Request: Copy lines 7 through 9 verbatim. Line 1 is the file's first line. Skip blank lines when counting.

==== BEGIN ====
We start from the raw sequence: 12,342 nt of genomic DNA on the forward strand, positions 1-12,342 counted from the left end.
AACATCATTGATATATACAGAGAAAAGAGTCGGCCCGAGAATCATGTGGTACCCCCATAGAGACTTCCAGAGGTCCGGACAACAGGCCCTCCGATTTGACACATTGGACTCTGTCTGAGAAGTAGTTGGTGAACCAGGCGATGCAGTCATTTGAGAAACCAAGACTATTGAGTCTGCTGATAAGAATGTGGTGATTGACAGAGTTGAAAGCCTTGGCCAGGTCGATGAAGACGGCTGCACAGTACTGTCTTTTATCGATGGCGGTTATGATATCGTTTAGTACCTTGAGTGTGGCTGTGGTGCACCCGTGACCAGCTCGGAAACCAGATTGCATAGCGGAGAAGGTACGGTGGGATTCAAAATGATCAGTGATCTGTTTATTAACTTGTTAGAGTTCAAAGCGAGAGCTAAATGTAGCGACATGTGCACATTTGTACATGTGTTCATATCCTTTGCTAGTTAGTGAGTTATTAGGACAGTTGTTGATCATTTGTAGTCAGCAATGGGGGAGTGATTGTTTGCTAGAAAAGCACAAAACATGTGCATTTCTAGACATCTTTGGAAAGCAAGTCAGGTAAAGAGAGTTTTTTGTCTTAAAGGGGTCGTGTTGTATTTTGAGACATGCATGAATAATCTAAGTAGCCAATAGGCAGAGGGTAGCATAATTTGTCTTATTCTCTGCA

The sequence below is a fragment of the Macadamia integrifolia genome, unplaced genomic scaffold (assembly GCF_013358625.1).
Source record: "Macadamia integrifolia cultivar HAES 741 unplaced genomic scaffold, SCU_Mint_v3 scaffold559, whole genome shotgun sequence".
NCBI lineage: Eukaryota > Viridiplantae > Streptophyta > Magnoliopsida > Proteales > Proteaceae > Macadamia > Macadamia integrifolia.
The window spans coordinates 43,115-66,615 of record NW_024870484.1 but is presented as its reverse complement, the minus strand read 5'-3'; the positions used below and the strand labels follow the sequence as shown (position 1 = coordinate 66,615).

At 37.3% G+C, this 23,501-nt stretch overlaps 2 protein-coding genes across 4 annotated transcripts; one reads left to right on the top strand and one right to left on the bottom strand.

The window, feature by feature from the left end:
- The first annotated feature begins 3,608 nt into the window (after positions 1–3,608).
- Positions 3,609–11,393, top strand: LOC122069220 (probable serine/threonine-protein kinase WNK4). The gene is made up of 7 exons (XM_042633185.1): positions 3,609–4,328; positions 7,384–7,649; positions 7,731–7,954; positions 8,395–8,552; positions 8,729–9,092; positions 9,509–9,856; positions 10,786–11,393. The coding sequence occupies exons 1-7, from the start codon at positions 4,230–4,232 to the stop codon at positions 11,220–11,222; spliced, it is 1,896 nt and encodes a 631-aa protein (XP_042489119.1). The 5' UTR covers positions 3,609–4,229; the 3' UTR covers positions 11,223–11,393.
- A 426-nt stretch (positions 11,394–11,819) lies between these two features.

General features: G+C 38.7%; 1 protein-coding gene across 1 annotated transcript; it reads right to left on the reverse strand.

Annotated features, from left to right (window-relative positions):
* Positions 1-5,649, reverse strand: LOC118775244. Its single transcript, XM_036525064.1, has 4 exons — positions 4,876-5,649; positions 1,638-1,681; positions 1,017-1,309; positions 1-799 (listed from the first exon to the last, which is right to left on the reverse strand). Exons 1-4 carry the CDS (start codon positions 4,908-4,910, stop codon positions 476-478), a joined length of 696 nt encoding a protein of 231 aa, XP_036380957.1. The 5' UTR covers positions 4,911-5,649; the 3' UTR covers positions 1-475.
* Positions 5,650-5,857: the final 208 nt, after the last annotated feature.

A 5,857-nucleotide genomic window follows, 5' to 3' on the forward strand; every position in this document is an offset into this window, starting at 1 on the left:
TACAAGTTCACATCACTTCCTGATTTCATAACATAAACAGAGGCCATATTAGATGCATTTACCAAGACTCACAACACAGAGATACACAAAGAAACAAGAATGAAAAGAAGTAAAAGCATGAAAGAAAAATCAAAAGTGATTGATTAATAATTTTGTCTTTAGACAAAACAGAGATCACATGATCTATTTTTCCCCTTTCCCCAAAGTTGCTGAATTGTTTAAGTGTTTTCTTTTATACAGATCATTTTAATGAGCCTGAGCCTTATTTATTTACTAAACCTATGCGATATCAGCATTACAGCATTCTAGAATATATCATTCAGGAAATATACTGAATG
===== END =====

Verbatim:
At 37.3% G+C, this 23,501-nt stretch overlaps 2 protein-coding genes across 4 annotated transcripts; one reads left to right on the top strand and one right to left on the bottom strand.

The window, feature by feature from the left end:
- The first annotated feature begins 3,608 nt into the window (after positions 1–3,608).